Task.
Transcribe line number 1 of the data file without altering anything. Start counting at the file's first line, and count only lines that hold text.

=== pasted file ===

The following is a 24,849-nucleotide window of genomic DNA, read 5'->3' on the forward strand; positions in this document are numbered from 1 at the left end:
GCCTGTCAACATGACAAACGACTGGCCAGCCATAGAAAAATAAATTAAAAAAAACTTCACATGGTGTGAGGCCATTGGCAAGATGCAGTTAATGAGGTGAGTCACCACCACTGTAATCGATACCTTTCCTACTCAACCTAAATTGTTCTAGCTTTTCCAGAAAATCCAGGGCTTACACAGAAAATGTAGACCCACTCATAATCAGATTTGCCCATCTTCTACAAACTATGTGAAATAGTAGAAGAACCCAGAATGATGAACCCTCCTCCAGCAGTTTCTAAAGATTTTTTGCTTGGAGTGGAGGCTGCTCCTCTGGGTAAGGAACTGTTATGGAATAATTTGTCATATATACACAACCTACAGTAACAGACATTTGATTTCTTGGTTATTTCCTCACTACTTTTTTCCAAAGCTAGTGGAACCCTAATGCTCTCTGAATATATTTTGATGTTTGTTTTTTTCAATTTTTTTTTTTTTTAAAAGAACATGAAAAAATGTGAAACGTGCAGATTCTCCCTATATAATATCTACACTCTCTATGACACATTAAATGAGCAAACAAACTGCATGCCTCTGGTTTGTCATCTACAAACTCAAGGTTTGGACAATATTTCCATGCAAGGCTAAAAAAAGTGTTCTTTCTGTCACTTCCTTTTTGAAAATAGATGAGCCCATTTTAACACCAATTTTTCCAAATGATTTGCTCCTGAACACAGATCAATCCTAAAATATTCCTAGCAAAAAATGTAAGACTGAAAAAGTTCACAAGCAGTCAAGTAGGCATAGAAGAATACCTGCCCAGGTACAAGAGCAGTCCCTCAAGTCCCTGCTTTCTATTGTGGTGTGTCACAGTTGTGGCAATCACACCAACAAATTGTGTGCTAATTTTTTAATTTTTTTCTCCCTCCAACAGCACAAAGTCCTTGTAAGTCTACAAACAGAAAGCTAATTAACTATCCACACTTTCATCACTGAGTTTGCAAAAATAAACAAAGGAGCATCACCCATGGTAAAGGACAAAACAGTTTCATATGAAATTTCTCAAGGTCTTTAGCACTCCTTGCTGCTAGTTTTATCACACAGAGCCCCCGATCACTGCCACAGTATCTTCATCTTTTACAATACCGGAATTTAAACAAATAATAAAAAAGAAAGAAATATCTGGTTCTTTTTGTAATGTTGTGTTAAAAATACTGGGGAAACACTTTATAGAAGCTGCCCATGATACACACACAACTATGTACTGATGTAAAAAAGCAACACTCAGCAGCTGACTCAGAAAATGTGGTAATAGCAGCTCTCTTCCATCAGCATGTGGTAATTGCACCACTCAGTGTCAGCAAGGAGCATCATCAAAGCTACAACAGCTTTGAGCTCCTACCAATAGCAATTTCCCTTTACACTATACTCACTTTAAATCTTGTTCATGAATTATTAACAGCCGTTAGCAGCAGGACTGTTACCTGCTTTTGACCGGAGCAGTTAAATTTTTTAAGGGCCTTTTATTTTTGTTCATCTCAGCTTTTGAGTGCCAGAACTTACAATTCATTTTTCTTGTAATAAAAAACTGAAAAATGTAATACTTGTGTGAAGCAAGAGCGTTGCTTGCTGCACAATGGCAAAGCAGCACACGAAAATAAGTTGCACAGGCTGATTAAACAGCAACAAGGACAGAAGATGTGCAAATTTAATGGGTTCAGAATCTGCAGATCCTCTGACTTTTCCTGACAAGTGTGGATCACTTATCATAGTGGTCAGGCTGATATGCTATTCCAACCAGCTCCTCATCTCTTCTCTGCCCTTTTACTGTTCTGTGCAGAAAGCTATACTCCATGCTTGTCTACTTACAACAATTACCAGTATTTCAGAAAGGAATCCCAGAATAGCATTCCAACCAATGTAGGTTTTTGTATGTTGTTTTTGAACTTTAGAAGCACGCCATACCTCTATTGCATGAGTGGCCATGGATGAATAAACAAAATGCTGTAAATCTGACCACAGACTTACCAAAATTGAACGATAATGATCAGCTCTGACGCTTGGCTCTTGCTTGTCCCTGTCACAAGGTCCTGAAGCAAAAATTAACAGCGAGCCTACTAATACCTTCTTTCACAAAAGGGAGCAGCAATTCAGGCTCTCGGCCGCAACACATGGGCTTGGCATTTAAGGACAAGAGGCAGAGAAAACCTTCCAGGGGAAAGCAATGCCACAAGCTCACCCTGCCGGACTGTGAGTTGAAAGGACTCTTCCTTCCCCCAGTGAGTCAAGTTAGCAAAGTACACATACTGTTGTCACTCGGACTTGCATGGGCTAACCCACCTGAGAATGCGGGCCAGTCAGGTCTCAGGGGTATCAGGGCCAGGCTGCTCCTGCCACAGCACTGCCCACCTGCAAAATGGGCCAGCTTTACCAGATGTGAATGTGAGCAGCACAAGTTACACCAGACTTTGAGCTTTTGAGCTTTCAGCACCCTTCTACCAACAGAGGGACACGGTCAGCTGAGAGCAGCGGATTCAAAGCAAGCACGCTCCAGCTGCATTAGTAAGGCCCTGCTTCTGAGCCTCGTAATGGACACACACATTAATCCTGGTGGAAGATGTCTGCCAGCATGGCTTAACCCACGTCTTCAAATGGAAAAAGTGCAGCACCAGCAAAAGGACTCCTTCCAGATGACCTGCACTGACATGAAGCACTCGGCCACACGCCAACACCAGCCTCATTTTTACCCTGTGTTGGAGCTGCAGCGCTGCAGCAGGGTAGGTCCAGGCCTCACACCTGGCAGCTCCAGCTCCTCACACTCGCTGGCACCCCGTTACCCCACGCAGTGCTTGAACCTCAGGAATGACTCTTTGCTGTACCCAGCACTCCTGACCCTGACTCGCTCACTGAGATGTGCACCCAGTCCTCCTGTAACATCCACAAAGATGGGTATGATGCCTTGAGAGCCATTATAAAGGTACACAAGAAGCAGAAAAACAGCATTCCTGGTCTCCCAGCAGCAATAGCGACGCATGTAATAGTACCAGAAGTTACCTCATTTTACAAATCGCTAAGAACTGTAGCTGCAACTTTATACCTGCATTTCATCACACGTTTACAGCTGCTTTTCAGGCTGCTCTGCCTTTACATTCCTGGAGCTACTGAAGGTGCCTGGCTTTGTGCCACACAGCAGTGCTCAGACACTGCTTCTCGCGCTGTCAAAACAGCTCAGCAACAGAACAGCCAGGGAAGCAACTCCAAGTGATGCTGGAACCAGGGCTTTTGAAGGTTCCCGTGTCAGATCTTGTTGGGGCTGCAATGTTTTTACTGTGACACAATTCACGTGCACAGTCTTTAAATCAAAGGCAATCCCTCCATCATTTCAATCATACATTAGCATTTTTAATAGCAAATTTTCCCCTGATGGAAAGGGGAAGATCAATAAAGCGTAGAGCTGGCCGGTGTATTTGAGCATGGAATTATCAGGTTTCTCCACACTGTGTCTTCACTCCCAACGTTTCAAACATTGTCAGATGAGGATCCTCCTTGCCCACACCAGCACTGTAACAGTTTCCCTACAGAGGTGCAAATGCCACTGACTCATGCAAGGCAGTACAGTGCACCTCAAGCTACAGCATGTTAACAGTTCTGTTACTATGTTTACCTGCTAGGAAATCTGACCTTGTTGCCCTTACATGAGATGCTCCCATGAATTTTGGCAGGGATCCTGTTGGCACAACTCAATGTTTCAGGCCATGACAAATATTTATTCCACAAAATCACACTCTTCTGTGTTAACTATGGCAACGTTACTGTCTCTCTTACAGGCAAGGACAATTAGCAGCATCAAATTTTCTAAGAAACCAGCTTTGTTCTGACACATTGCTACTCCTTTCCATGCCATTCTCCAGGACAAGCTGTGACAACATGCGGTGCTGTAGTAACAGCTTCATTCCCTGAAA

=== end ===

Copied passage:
The following is a 24,849-nucleotide window of genomic DNA, read 5'->3' on the forward strand; positions in this document are numbered from 1 at the left end: